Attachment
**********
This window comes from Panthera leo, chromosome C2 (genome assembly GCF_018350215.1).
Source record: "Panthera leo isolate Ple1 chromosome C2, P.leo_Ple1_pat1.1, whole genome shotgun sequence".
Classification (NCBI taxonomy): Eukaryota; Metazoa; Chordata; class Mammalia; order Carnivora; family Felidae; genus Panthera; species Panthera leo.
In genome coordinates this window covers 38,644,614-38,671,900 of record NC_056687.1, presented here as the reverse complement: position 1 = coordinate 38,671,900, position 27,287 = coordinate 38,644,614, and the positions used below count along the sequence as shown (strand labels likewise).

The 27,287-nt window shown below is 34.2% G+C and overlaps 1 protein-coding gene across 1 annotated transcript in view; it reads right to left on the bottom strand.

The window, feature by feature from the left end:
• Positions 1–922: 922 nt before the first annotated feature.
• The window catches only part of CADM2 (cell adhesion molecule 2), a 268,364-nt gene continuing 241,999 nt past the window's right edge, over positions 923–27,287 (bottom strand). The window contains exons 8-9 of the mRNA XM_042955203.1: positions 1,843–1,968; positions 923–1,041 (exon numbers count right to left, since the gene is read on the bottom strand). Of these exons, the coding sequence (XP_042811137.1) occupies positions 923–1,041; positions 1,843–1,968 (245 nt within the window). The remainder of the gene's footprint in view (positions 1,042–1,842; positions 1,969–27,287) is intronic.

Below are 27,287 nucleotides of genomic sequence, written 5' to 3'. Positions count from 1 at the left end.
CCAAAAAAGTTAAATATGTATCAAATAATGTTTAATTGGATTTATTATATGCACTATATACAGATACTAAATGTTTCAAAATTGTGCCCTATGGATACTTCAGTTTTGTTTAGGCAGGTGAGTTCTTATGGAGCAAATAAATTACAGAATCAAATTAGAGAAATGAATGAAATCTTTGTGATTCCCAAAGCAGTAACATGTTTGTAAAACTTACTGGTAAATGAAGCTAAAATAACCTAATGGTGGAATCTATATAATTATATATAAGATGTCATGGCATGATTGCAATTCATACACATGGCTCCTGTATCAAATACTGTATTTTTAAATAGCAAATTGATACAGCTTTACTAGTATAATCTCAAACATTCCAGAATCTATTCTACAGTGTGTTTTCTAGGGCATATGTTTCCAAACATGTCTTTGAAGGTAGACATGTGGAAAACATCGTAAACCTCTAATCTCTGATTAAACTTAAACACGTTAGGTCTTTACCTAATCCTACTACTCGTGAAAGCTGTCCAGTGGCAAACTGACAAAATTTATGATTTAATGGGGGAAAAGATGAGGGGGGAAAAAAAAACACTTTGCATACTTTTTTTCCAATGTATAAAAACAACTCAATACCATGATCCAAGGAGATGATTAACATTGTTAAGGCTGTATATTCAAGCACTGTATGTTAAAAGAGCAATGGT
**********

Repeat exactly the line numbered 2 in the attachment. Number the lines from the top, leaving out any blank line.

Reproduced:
Source record: "Panthera leo isolate Ple1 chromosome C2, P.leo_Ple1_pat1.1, whole genome shotgun sequence".